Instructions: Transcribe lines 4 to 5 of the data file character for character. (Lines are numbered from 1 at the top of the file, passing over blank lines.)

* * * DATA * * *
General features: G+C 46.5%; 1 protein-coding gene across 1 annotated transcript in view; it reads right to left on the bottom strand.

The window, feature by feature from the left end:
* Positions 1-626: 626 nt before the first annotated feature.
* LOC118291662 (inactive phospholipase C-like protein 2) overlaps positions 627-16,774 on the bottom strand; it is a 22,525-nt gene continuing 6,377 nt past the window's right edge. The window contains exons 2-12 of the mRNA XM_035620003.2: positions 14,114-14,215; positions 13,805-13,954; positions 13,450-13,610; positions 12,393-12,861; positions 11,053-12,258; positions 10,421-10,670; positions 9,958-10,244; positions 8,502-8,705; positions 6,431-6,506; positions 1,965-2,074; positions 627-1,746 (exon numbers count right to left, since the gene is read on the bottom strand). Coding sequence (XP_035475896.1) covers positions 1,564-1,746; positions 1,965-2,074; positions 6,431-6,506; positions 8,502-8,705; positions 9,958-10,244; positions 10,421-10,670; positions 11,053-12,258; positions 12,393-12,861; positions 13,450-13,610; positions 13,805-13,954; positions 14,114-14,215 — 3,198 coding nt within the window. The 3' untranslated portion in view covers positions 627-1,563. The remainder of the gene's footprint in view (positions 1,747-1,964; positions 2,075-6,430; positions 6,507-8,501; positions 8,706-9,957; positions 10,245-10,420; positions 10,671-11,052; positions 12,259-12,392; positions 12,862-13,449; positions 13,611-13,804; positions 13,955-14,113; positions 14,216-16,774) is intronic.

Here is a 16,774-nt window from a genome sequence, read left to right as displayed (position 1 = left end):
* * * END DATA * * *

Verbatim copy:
* LOC118291662 (inactive phospholipase C-like protein 2) overlaps positions 627-16,774 on the bottom strand; it is a 22,525-nt gene continuing 6,377 nt past the window's right edge. The window contains exons 2-12 of the mRNA XM_035620003.2: positions 14,114-14,215; positions 13,805-13,954; positions 13,450-13,610; positions 12,393-12,861; positions 11,053-12,258; positions 10,421-10,670; positions 9,958-10,244; positions 8,502-8,705; positions 6,431-6,506; positions 1,965-2,074; positions 627-1,746 (exon numbers count right to left, since the gene is read on the bottom strand). Coding sequence (XP_035475896.1) covers positions 1,564-1,746; positions 1,965-2,074; positions 6,431-6,506; positions 8,502-8,705; positions 9,958-10,244; positions 10,421-10,670; positions 11,053-12,258; positions 12,393-12,861; positions 13,450-13,610; positions 13,805-13,954; positions 14,114-14,215 — 3,198 coding nt within the window. The 3' untranslated portion in view covers positions 627-1,563. The remainder of the gene's footprint in view (positions 1,747-1,964; positions 2,075-6,430; positions 6,507-8,501; positions 8,706-9,957; positions 10,245-10,420; positions 10,671-11,052; positions 12,259-12,392; positions 12,862-13,449; positions 13,611-13,804; positions 13,955-14,113; positions 14,216-16,774) is intronic.

Here is a 16,774-nt window from a genome sequence, read left to right as displayed (position 1 = left end):